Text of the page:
Manos – The Hands of Fate ($0.99) is a retro adaptation of the 1966 film that involves a family that accidentally stumbles upon a lodge run by a mind-controlling, polygamous pagan cult.
Confused? Stick with me, my story gets better.
Upon loading Manos – The Hands of Fate, you are greeted with a splash screen that is reminiscent of NES box art. Dig deeper and you’ll find an aesthetic that screams “Bad Movie Tie-In Game From The Late 80s”. But that is all part of the plan.
Indeed, when I consulted the scrolls after my first play through, it turned out that Manos was inspired by games like Friday the 13th and Nightmare on Elm Street. A solid horror movie foundation for sure. Unfortunately, those two games were awful, absolutely awful- And any feeling of nostalgia is quickly washed away by the sins of their gameplay.
So, for those of you keeping score, we have a platforming game:
- Done in the NES style.
- Based on a movie that only a few people have seen.
- Inspired by some of the worst NES games.
How is it, you ask? How do you think it is?
Wait, that’s not fair, let’s see if we can’t clear up some of the storyline confusion.
As far as I can tell, there is no untouched version of Manos – The Hands of Fate available for streaming. There is also no video rental location within 20 miles of my house, and I am incredibly lazy. Was I doomed to be confused forever? Luckily, no.
Amazon Prime does have the MST3K version of Manos – The Hands of Fate, so I was able to settle in and get a little knowledge on the game’s source material. One might worry that the MST3King process might sully the experience, on the contrary, it may be the only thing that kept me sane.
There is no way to sugarcoat it, the movie is awful. Shots go on for minutes longer than they should. Not because they serve a purpose, but because the script was only 8 pages long and something had to be on screen for the other 45 minutes. One wonders if they even bothered with a script, deciding instead to just ad-lib the story based on a premise. “Happy family of three stumble across cult in the middle of no where. Manos ensues.” Who is Manos? What are the hands of fate? The movie doesn’t bother to answer those questions; instead choosing to pose more. In the end, the movie managed to give me only a vague understanding of the game’s fiction, but that’s when things started to click.
It’s a funny sensation when the game’s non-sequiturs start making sense, and that sensation’s intensity grows with every passing level. The level doesn’t make sense, but recognizing things from the movie (the couple in the car, the statue, Torgo’s hand) lend a somewhat dreamlike understanding to them. I wish I could say that this second vision trip was enough to make the game enjoyable, but it is not. Understanding the fiction is not the only thing preventing one from enjoying this game.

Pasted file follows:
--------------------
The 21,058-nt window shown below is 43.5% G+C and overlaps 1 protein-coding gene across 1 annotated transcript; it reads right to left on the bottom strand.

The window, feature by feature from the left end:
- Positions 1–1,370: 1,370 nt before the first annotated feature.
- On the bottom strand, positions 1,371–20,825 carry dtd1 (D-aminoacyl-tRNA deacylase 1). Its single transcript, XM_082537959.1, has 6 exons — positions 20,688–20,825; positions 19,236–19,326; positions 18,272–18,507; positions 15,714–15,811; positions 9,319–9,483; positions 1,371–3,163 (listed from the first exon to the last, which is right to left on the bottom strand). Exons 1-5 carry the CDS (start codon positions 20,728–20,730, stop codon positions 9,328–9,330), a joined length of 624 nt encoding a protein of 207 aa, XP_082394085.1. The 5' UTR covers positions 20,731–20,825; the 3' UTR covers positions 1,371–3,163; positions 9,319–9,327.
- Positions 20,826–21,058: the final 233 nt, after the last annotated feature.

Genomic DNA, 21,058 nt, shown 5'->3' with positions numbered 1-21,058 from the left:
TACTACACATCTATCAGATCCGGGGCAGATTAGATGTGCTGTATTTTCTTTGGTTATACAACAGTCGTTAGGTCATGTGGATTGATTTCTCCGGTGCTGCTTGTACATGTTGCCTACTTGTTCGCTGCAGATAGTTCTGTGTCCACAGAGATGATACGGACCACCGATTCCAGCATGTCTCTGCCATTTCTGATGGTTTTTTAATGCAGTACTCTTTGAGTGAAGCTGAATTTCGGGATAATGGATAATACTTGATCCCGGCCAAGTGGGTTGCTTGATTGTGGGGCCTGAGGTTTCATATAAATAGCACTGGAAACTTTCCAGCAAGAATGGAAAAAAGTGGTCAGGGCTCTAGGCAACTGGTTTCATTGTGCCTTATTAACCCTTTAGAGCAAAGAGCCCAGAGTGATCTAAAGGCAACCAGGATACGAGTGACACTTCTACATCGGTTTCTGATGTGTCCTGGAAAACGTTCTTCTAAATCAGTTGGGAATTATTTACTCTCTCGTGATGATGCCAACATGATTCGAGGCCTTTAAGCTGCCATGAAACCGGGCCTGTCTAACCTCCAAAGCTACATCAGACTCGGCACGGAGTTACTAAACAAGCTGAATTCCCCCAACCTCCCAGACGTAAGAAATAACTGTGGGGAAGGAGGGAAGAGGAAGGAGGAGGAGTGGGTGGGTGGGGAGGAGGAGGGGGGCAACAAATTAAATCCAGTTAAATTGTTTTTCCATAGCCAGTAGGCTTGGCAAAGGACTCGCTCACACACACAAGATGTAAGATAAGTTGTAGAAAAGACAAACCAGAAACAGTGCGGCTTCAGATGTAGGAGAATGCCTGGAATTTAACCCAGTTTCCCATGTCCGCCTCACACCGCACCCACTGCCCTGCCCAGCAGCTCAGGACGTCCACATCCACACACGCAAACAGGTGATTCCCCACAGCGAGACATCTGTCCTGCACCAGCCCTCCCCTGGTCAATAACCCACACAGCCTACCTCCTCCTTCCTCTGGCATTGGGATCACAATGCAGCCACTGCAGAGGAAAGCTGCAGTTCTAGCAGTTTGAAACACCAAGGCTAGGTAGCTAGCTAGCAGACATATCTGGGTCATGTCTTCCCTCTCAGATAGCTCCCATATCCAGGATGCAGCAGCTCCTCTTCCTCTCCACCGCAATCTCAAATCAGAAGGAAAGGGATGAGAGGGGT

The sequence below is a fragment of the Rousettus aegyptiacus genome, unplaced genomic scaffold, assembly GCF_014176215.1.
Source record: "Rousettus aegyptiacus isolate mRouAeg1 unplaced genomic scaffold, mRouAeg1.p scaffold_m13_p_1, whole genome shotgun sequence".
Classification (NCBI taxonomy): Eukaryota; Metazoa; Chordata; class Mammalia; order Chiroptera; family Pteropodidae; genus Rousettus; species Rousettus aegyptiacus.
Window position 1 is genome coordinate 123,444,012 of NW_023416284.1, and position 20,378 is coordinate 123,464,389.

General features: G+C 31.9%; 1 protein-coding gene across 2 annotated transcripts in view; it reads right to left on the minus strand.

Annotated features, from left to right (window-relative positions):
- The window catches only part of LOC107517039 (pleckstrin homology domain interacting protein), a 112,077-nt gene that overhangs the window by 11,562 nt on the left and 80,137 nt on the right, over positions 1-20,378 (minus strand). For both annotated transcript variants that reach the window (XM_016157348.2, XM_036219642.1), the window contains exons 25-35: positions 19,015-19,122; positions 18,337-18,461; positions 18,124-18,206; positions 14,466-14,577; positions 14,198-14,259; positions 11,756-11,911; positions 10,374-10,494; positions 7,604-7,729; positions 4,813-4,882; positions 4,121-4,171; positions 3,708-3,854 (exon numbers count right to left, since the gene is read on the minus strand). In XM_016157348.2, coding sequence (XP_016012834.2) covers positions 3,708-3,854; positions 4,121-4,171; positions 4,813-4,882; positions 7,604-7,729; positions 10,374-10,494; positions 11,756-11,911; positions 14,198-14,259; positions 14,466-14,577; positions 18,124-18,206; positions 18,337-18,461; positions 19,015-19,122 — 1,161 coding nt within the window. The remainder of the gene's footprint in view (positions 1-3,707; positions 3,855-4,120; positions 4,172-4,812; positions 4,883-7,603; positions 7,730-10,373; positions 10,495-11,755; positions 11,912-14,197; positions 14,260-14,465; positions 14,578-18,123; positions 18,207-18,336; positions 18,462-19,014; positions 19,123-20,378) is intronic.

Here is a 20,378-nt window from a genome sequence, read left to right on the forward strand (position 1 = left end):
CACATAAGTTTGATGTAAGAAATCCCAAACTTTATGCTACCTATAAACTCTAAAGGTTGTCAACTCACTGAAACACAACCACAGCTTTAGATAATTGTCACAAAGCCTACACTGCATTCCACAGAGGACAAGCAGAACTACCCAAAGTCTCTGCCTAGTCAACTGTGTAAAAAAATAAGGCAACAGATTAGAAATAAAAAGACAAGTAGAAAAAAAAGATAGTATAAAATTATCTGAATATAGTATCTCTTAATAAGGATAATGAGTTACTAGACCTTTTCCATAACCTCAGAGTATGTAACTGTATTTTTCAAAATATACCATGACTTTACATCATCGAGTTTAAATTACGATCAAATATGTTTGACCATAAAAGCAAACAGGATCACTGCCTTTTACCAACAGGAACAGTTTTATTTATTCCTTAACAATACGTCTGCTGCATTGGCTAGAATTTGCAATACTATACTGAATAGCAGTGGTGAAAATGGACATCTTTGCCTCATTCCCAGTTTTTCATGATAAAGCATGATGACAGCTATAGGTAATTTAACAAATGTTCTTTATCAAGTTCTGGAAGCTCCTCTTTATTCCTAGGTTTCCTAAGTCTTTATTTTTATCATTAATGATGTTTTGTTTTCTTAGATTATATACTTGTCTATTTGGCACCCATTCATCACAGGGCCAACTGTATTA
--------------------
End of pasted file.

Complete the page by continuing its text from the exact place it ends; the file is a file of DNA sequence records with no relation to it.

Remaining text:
It’s become passé to complain about virtual controls, but Manos’ gets special mention. I’d forgive a little looseness (not everyone can be League of Evil 2 ($2.99)) but they are overlaid right onto the gameplay area, and that is unforgivable. Things are fine if you are moving to the right, but forget about it if you have to go to the left. Your thumb sits right on top of the movement plane, meaning you have no time to react to anything that appears from underneath it. This problem is mitigated somewhat by playing on the iPad, but the other problems with virtual controls are only magnified by the larger screen- And the problems don’t stop there.
Nostalgia is a quick burning fuel. It can get you moving, but you then have to either keep the tank topped off, or introduce another fuel before your motor seizes. Some games, like Saturday Morning RPG (Free), have such an excess of nostalgia that it doesn’t matter how ho-hum the gameplay is, the tank stays full. Manos doesn’t just burn through it’s fuel, it does so with incredible speed.
It’s not hard to figure out why: the nostalgia fostered by the game is more pain than enjoyment. Friday the 13th and Nightmare on Elm Street were not good games. Unlike some of the classic NES titles (Mario, Zelda, Metroid, do I really need to name these?) you don’t go back to Friday the 13th or Nightmare on Elm Street to enjoy yourself, you go back to those games to remember how awful they were. It’s kind of like taking ipecac because you want to remember what it’s like to vomit.
Sure, there were moments when I would master a particularly difficult spot in Manos and feel a sense of accomplishment, but the only reason I had any motivation to master it was because I had to review the game. Had I come to that spot without that motivation, I would have swore at the game and deleted it off my phone. It’s a frustrating title, not in a good way, and certainly not in a “this is worth my time” way.
Now, I should note that if you are the type of gamer who plays hard games because they tap into the untouched portions of your advanced intelligence (or you just like telling people “Oh, it’s not that hard, you must not be good at games."), this game is right up your alley. But do not misunderstand, hard and well designed are not mutually exclusive. Manos – The Hands of Fate suffers not because it is hard, but because it isn’t well designed.
If you have Amazon Prime, you should check out the movie. The MST3K version is pretty entertaining. The game, however, is not.